Flying someplace different(ly)

A seaplane trip to Bimini? I took the bait and learned a lot, had a good time and spent more than I should. But getting away to an island is the perfect case for general aviation. And Bimini is closer to the Florida coast than any Bahamas island.

I got the chance to ride along with Jones Brothers Air and Seaplane Adventures, the great guys based at “America’s Seaplane City,” Tavares, Florida. This trip, however, would depart from the Lakeland-Lake Wales area. Flying right seat in their Twin Bee amphibious seaplane, I savored a splendidly clear day to see the Florida interior out of those big windows. Based on the ‘40s-era Republic Seabee, the Twin Bee has the room that cars, airliners and biz planes used to have. This was a classic and comfortable ride.

The event was organized by the Bahamas Ministry of Tourism, the Bimini Bay Resort and the Seaplane Pilots Association (SPA). The price was right: No registration fee, deep discounts on rooms, and a very generous Friday night welcome party with all the drinks, conch fritters and grouper you could consume. Attending were folks from as far away as Dallas and California.

Aside a beautiful “infinity pool” overlooking the Atlantic, new SPA executive director Steve McCaughey said he hoped to stage similar events around North America. His goals are to dramatize the adventure of water flying, get his members flying more, and welcome new pilots into the fold. Despite bad weather on Day 2 (which deterred Saturday arrivals, even the planned speakers), this was a good start. SPA wants to make Bimini an annual event. And even before next year, Bimini Bay announced that for the remainder of 2012, private pilots will enjoy 25% off the standard room rates.

The extensive resort occupies the northeast third of the long narrow spit that is North Bimini Island. Our approach was beautiful, connecting with a flight of three incoming floatplanes to land #4 in Bimini Channel. Unfortunately, beaching the amphib at the government ramp suffered from misgraded sand in front of the ramp. A third and final wheels-down charge onto the exposed pavement edge brought success but also a flat tire. (True to seaplane comaraderie, a buddy at Tropic Ocean Airways had a new tire and tube out there before sundown.) Added to that flat tire was an irritating clearance delay; one Bahamian official hadn’t gotten the word about our “pre-arranged” arrival there. Busted tire, island-time delays and (for me) no room A/C the first night, but we took it all in stride.

On the phone for a fast replacement tire

The taxi ride through local towns to the resort might be sobering for some not used to The Bahamas, Bimini especially. But on arrival at Bimini Bay, all is modern, rich-looking and appropriate to an upscale audience. A marina welcomes the big yachts. A casino will soon bring lots more excitement, especially when the new high-speed ferry begins calling.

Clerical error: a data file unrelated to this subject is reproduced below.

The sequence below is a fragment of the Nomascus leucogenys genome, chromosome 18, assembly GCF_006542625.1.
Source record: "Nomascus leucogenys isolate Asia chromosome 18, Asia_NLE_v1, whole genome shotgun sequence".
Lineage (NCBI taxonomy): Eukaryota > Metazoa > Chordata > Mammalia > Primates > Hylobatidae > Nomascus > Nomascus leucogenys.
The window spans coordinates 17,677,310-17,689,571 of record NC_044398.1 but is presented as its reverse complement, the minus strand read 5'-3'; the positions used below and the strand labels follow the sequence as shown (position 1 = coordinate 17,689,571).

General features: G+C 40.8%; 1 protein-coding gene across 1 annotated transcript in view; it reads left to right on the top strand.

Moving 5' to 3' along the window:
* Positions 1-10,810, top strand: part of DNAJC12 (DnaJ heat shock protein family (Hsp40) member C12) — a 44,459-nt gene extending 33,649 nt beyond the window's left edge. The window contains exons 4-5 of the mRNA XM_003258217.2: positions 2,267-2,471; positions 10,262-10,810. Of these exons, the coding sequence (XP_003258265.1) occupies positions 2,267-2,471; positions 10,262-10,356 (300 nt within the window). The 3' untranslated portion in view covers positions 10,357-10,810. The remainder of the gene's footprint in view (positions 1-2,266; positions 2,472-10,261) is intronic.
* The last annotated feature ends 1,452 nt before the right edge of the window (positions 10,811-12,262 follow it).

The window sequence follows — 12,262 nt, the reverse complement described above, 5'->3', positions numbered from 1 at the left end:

True to his mission for SPA, McCaughey devoted part of his weekend to working with resort management on locating a new, on-property seaplane ramp. That will really make Bimini Bay an SPA destination.

But our group enjoyed a few forays into “the real world” of Porgy Bay and Alice Town to visit three popular destinations: Stuart’s for fresh conch and lobster salads, Maria’s for conch and lobster pizzas with that sweet Bahamian crust, and the Big Game Fishing Camp of Hemingway fame. Sport fishing still draws folks to “the island in the stream.” In fact, many other Bimini Bay guests that weekend were there to nab the Gulf Stream’s bounty in a fishing tournament.

I spent more than I planned. An extra day for weather was unavoidable, but the astronomical rates for cell phone data and calls home were a shock. And the Bahamas gets you one last time with a $25 departure tax at the airport, from which I accompanied Jones Brothers’ co-owner Ricci Rowe in his 1952 C-195 back to U.S. Customs in Palm Beach. If you fly there on wheels, Bimini airport (MYBS) is but a short taxi jaunt and five-minute ferry ride away on South Bimini.

If you’re flying to The Bahamas, the main reason for choosing small, isolated Bimini is its proximity (less than 50 nm) to the Florida coast. For the single-engine nervous or for easier options with convective weather around, it’s close. (Very close! Don’t return west before climbing to get an ADIZ code from Center.) But Bimini is close only to the busy, complex airspace of Miami and FLL. The slant distance from Palm Beach International (easier Customs, better-located to/from most of Florida) means a longer over-water leg. That tempts consideration of alternative destinations over West End, Grand Bahama Island, and down the island chain to the more fashionable “Out Islands.”

Back in the Twin Bee at PBI, I flew again with Jones Brother’s co-owner Eric Weaver, who does the multi-engine sea ratings. Those water landings were sublime, the gentlest I’d ever experienced. Included was a splash in Lake Okeechobee to wash off the salt. Subsequent sightseeing was great along remote canals at low altitude. Two engines, seaplane hull, no problem, no sweat — just a beautiful education on the Florida interior through those big beautiful windows.

Here’s to continued success at other SPA events to get us flying beyond our comfort zone and exploring places beyond the everyday. Isn’t this why we challenged ourselves to be pilots in the first place? Perhaps you can find an SPA member willing to share the ride.

For more information: Seaplanes.org

 

Story and photos © 2012 Drew Steketee All Rights Reserved.

 

 

 

 

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